Analyst: By 2030, Tesla Superchargers Could Bring in $10-$20B a Year

Analyst: By 2030, Tesla Superchargers Could Bring in $10-$20B a Year

Tesla CEO Elon Musk has said in the past that the Supercharger network would “never be a profit center,” adding that it was simply meant to help sell the company’s electric vehicles. However, one analyst recently shared predictions for the Supercharger business that suggest it could start generating significant revenue in the years to come, especially with recent charging deals surrounding Tesla’s hardware.

Above: A Tesla Model Y at a Supercharger (Image: Casey Murphy / EVANNEX).

Wedbush Securities analyst Daniel Ives said last week that he expects Tesla’s Supercharger network to generate as much as $10 to $20 billion per year by 2030, as reported by electrek. Supercharger stations, which Tesla initially launched in 2012, have now become the largest DC fast-charging network in North America, and charging companies and automakers alike are jumping at the bit to gain access to them.

Ives says he expects Tesla Superchargers to make up between 3 and 6 percent of total revenue by 2030. Ives currently has a price target of $350 on Tesla stock with an Outperform rating. He adds that Tesla’s recent charging deals could help the automaker hold its dominant position in an expanding market for EV charging.

Supercharging efforts have been spurred on by new deals with traditional automakers which plan to use Tesla’s charging hardware in future vehicle builds. Companies including Ford, General Motors, Rivian and a number of others have agreed to begin building EVs with the Tesla charging port, dubbed the “North American Charging Standard,” in the coming years. Currently, these companies make EVs that include the Combined Charging Standard (CCS).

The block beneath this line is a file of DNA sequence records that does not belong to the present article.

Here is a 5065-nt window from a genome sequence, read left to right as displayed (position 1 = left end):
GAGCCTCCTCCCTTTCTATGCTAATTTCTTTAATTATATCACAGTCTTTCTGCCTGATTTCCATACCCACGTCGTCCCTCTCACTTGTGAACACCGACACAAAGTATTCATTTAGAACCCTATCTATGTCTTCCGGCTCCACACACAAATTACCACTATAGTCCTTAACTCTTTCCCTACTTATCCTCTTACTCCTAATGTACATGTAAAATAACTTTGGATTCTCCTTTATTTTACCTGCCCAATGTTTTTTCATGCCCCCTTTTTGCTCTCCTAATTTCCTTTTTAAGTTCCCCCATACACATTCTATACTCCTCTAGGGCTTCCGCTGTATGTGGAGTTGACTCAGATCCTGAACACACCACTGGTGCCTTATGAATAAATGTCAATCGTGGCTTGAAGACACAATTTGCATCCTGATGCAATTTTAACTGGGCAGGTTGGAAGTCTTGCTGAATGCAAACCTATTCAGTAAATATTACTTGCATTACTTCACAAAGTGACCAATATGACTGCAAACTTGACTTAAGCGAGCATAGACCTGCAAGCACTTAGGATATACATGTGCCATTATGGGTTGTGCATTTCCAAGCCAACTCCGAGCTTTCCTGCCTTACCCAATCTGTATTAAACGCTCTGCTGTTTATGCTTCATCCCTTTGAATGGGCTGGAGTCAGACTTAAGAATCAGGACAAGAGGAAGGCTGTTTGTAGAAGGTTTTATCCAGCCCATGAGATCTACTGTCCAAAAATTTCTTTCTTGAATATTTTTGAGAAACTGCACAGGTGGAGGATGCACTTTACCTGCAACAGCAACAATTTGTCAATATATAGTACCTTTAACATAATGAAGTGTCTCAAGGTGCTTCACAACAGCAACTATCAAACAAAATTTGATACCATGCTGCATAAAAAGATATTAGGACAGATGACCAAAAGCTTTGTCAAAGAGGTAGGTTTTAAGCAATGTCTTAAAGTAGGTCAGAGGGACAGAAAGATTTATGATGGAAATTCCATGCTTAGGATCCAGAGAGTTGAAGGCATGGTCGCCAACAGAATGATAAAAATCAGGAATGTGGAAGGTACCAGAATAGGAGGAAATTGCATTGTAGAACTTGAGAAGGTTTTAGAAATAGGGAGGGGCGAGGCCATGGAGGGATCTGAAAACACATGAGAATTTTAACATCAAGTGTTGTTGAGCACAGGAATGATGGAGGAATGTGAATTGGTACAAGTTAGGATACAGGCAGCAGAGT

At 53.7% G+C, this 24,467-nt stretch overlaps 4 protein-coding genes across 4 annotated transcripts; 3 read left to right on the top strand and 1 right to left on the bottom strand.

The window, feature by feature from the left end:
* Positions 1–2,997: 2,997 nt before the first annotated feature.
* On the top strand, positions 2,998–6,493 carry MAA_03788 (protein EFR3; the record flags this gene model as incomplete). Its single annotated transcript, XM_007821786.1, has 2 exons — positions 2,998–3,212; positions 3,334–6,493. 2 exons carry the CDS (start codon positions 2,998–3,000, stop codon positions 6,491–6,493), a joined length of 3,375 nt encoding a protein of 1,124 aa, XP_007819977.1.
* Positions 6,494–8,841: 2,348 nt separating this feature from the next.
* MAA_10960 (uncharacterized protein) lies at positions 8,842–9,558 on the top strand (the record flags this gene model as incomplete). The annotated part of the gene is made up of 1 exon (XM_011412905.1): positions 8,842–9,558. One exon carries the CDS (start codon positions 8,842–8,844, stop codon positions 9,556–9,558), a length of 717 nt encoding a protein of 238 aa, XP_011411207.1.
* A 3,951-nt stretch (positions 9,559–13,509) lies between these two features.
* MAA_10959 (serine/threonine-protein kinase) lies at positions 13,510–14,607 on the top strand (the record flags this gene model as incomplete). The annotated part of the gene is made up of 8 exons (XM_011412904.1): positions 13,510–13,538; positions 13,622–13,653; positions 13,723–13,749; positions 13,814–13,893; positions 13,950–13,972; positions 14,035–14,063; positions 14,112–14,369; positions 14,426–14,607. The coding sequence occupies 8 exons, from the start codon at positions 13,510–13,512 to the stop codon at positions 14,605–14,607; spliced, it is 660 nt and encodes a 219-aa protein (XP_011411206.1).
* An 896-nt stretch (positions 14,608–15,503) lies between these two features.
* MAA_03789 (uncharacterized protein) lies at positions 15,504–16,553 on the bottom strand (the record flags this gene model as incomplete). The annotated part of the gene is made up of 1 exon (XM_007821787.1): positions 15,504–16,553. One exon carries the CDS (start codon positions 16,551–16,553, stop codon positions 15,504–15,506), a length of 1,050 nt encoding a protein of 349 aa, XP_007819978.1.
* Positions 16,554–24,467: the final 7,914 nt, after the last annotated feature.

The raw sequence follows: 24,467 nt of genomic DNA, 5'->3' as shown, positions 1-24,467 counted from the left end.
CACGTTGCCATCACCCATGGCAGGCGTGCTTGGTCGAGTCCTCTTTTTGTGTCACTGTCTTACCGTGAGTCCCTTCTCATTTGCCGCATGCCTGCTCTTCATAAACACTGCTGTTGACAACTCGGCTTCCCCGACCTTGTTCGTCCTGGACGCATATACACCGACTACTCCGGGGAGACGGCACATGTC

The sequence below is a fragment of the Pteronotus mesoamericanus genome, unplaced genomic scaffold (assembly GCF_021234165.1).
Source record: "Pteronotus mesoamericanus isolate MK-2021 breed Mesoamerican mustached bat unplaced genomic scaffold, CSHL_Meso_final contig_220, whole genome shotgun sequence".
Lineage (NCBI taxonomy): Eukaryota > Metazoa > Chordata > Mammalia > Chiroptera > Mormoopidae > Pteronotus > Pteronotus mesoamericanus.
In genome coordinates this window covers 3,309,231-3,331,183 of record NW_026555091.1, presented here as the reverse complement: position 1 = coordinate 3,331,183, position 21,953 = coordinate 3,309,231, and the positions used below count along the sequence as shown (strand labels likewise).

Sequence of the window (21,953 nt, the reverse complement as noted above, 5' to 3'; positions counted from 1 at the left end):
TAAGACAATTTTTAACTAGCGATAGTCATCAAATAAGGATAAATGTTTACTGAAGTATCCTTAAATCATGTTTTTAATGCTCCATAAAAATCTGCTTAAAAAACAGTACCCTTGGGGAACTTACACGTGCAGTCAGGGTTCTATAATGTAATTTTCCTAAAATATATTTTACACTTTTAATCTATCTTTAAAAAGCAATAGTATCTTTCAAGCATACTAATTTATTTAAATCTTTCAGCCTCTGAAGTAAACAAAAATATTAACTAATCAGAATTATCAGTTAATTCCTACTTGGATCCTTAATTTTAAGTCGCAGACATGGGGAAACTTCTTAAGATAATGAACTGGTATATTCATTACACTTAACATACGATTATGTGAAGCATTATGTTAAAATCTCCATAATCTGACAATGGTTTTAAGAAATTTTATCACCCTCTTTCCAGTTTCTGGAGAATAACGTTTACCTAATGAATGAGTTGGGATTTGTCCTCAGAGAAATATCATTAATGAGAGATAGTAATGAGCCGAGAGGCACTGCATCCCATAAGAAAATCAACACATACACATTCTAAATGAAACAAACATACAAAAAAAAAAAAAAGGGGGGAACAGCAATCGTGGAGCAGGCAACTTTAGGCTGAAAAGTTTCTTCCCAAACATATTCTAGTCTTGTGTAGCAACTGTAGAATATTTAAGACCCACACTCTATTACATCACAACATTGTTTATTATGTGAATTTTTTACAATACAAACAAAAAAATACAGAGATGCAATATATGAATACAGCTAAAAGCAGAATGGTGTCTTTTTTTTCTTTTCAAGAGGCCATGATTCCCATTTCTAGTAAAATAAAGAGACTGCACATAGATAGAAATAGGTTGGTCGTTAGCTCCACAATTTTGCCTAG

Above: Charging infrastructure is the next stage of Tesla's monetization, says Wedbush's Dan Ives (Video: CNBC via YouTube).

Tesla will also begin adding its “Magic Dock” adapters to Superchargers around North America, which enable current EVs from other brands with CCS chargers to easily charge using. This, Ives writes, could be a catalyst for significantly increased revenues on Supercharging down the road.

“With the introduction of Tesla’s Magic Dock, an adapter that will allow non-Tesla EVs to charge on the NACS standard, this provides the company an incremental opportunity to further expand its charging footprint to the entire EV fleet,” Ives said in a note to clients.

“We view this as another strategic move by Musk & Co. in the long-term story as the supercharger network is a large monetization opportunity with the company now taking more market share in the charging network ecosystem domestically while laying the foundation for a successful EV transformation over the next decade,” Ives added.

Ives has long been bullish on Tesla, most recently raising his target to $350 in July. As electrek points out, Ives is ranked highly on TipRank, a financial analyst rating system, holding the 121st spot out of a total of 8,527 analysts.


Sources: electrek / CNBC (via YouTube)